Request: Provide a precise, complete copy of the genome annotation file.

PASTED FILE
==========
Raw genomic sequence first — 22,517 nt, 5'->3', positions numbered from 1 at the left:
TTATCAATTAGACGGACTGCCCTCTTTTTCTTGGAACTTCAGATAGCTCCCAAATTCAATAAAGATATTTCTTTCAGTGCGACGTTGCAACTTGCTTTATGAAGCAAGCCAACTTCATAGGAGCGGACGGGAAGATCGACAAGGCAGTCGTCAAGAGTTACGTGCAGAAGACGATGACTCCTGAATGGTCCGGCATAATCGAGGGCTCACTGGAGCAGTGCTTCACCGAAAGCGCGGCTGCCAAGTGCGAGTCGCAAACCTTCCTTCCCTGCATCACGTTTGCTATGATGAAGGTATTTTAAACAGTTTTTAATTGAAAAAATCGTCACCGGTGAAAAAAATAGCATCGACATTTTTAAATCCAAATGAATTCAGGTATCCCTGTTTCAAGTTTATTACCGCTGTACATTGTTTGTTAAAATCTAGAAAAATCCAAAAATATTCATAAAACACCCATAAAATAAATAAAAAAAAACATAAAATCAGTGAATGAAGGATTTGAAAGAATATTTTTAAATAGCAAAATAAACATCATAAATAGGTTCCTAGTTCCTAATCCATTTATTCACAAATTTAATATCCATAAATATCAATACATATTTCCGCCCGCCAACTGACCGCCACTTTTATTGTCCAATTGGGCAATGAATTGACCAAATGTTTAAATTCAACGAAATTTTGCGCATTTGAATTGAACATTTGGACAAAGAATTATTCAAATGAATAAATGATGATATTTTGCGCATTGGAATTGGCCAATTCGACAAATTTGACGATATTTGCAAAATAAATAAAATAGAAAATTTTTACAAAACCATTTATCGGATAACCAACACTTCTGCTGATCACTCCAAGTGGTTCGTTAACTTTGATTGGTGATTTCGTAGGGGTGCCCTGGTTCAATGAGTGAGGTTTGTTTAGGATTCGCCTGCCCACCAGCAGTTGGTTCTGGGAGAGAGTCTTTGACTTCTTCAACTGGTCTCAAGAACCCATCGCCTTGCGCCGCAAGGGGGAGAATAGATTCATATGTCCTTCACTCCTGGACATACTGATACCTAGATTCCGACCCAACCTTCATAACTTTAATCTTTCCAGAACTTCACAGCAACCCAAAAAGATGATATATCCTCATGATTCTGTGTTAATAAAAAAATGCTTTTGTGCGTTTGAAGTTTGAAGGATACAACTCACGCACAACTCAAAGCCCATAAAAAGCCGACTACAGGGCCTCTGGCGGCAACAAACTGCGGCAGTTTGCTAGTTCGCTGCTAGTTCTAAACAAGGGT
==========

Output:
Raw genomic sequence first — 22,517 nt, 5'->3', positions numbered from 1 at the left:
TTATCAATTAGACGGACTGCCCTCTTTTTCTTGGAACTTCAGATAGCTCCCAAATTCAATAAAGATATTTCTTTCAGTGCGACGTTGCAACTTGCTTTATGAAGCAAGCCAACTTCATAGGAGCGGACGGGAAGATCGACAAGGCAGTCGTCAAGAGTTACGTGCAGAAGACGATGACTCCTGAATGGTCCGGCATAATCGAGGGCTCACTGGAGCAGTGCTTCACCGAAAGCGCGGCTGCCAAGTGCGAGTCGCAAACCTTCCTTCCCTGCATCACGTTTGCTATGATGAAGGTATTTTAAACAGTTTTTAATTGAAAAAATCGTCACCGGTGAAAAAAATAGCATCGACATTTTTAAATCCAAATGAATTCAGGTATCCCTGTTTCAAGTTTATTACCGCTGTACATTGTTTGTTAAAATCTAGAAAAATCCAAAAATATTCATAAAACACCCATAAAATAAATAAAAAAAAACATAAAATCAGTGAATGAAGGATTTGAAAGAATATTTTTAAATAGCAAAATAAACATCATAAATAGGTTCCTAGTTCCTAATCCATTTATTCACAAATTTAATATCCATAAATATCAATACATATTTCCGCCCGCCAACTGACCGCCACTTTTATTGTCCAATTGGGCAATGAATTGACCAAATGTTTAAATTCAACGAAATTTTGCGCATTTGAATTGAACATTTGGACAAAGAATTATTCAAATGAATAAATGATGATATTTTGCGCATTGGAATTGGCCAATTCGACAAATTTGACGATATTTGCAAAATAAATAAAATAGAAAATTTTTACAAAACCATTTATCGGATAACCAACACTTCTGCTGATCACTCCAAGTGGTTCGTTAACTTTGATTGGTGATTTCGTAGGGGTGCCCTGGTTCAATGAGTGAGGTTTGTTTAGGATTCGCCTGCCCACCAGCAGTTGGTTCTGGGAGAGAGTCTTTGACTTCTTCAACTGGTCTCAAGAACCCATCGCCTTGCGCCGCAAGGGGGAGAATAGATTCATATGTCCTTCACTCCTGGACATACTGATACCTAGATTCCGACCCAACCTTCATAACTTTAATCTTTCCAGAACTTCACAGCAACCCAAAAAGATGATATATCCTCATGATTCTGTGTTAATAAAAAAATGCTTTTGTGCGTTTGAAGTTTGAAGGATACAACTCACGCACAACTCAAAGCCCATAAAAAGCCGACTACAGGGCCTCTGGCGGCAACAAACTGCGGCAGTTTGCTAGTTCGCTGCTAGTTCTAAACAAGGGT